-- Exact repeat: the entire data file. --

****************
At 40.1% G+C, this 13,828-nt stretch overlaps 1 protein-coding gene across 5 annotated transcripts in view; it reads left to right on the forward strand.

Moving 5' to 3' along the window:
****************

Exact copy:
At 40.1% G+C, this 13,828-nt stretch overlaps 1 protein-coding gene across 5 annotated transcripts in view; it reads left to right on the forward strand.

Moving 5' to 3' along the window: